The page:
Cause enough mayhem and a bounty will be put on your head (the biggest of which are displayed with great pride) until you're brought to "justice" by being sentenced to a hellish, inescapable, underwater prison.
In short, for every action there is an equal and opposite reaction.
It's literary physics, people!

Some of the most entertaining and satisfying scenes occur in between story arcs whenever the heroes of the story receive increments in their bounties and all of their friends and family members (as well as deadly adversaries) see their faces in the newspapers and respond accordingly with shock, laughter or absolute fury.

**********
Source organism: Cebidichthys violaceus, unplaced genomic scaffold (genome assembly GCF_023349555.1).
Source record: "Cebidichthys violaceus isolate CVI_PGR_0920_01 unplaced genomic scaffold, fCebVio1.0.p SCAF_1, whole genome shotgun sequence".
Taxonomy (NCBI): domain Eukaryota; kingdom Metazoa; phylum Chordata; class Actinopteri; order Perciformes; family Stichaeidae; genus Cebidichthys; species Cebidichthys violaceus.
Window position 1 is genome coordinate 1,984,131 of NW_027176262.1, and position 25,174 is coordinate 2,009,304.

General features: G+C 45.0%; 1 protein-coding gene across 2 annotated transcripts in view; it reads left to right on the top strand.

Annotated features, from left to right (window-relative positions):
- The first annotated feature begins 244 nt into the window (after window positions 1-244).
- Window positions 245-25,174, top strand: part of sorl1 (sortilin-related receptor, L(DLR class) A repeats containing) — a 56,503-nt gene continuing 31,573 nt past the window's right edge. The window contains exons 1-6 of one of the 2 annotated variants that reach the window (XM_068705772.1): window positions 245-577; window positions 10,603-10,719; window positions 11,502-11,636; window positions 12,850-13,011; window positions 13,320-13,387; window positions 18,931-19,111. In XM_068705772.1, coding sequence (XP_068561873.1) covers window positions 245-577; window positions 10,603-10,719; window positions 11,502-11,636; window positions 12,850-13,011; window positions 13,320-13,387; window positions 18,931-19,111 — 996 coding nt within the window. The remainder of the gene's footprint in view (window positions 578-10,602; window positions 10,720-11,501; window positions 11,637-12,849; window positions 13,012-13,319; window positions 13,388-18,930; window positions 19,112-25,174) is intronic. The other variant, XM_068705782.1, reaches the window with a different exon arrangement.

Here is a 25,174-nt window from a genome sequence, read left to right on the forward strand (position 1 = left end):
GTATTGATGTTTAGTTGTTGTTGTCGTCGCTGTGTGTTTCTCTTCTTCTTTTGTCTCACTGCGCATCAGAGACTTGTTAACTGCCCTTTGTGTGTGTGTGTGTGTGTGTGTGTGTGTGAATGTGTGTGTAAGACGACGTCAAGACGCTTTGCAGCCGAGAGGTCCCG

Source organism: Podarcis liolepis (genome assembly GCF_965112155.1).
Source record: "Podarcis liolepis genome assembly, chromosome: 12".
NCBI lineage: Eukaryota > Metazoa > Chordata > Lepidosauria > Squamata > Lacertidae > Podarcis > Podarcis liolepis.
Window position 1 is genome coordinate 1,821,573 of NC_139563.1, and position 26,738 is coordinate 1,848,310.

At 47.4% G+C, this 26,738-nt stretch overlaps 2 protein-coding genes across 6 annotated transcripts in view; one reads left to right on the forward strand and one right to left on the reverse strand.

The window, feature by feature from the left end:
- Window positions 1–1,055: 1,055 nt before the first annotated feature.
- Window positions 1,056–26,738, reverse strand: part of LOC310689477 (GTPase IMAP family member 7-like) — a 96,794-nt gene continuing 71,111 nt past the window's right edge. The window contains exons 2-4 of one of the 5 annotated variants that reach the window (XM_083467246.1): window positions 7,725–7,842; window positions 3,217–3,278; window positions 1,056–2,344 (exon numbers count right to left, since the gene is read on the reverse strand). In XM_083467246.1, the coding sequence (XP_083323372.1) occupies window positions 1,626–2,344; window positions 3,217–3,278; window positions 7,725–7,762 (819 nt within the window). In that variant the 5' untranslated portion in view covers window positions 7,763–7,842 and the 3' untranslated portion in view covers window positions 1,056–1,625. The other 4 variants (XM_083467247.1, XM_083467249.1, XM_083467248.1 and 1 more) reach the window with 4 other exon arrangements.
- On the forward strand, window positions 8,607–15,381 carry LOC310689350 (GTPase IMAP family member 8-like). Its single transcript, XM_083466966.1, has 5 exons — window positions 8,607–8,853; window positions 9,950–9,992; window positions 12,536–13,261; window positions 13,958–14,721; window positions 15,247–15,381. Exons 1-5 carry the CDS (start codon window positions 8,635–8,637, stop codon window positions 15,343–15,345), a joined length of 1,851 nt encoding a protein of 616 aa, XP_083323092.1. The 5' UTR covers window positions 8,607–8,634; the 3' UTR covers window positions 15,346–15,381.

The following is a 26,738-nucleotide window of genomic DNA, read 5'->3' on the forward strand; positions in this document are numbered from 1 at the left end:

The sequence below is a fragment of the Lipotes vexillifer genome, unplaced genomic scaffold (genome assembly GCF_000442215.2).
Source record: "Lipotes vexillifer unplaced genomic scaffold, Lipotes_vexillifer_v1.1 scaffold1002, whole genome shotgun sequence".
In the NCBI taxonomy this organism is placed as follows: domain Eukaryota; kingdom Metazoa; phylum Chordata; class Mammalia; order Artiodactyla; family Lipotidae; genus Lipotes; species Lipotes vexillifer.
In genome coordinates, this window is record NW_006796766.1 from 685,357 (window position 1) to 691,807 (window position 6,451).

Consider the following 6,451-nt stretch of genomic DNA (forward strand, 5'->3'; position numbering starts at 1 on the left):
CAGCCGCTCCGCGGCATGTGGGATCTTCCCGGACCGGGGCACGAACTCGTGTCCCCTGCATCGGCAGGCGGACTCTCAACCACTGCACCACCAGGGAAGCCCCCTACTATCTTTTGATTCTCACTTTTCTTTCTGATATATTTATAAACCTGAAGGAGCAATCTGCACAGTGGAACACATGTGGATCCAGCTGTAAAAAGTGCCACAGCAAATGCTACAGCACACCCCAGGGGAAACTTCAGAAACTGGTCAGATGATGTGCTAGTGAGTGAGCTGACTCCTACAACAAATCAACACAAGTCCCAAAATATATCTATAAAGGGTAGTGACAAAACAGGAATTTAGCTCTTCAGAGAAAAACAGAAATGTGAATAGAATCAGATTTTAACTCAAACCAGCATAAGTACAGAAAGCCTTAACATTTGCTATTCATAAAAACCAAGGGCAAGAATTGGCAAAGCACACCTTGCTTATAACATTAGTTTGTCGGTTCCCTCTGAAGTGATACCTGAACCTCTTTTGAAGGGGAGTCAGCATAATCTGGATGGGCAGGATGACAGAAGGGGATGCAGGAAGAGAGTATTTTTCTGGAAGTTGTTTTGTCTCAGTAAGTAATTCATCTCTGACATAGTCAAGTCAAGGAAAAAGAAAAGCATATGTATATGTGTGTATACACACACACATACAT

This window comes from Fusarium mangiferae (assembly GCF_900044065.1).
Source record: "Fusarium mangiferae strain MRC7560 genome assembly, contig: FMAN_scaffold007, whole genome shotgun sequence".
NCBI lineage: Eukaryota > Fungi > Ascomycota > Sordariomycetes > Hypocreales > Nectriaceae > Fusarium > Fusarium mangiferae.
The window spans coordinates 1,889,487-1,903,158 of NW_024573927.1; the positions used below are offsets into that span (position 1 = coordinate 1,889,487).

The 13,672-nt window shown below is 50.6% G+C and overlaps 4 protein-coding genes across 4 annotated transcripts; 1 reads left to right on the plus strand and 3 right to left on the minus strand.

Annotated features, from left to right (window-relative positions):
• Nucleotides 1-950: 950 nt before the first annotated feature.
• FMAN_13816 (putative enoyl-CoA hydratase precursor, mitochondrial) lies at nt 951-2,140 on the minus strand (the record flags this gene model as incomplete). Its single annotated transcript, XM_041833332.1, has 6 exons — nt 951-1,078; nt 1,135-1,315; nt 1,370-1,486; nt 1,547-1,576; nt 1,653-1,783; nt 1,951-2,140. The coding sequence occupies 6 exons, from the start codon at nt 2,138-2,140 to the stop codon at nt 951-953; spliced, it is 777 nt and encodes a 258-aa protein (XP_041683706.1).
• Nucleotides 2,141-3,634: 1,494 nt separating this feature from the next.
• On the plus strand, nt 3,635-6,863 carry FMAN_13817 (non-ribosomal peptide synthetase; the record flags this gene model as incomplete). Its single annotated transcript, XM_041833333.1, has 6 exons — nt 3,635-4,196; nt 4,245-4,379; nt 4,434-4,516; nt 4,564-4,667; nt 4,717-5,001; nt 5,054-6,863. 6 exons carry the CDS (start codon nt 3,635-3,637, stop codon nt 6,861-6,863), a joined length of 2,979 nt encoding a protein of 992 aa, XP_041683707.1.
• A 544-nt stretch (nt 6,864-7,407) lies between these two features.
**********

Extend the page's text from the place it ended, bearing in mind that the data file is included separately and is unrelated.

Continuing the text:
That said, I do have one significant criticism which the author inexplicably does not apply the 'cause & effect' rule to, and that is the concept of death. For a story in which great danger lurks within and around every island, the story contains numerous instances in which characters are implied to have died a certain death but somehow manage to survive through some bullshit reason.
It annoys me to no end, but it's about my biggest complaint in this magnificent tale which I'd recommend everyone to read.

On that last note: there's also an animated version of this incredibly popular series, of course. It contains fantastic visuals, an amazing score of classical music and brightly colorful voice acting and thus I'd also be inclined to recommend watching the show, but be aware that the pacing after the first 300 or so episodes (out of 737) can sometimes really drag (so that the show doesn't catch up to the published comic). The grading here will be for the comic book, specifically.

Final Grade: A+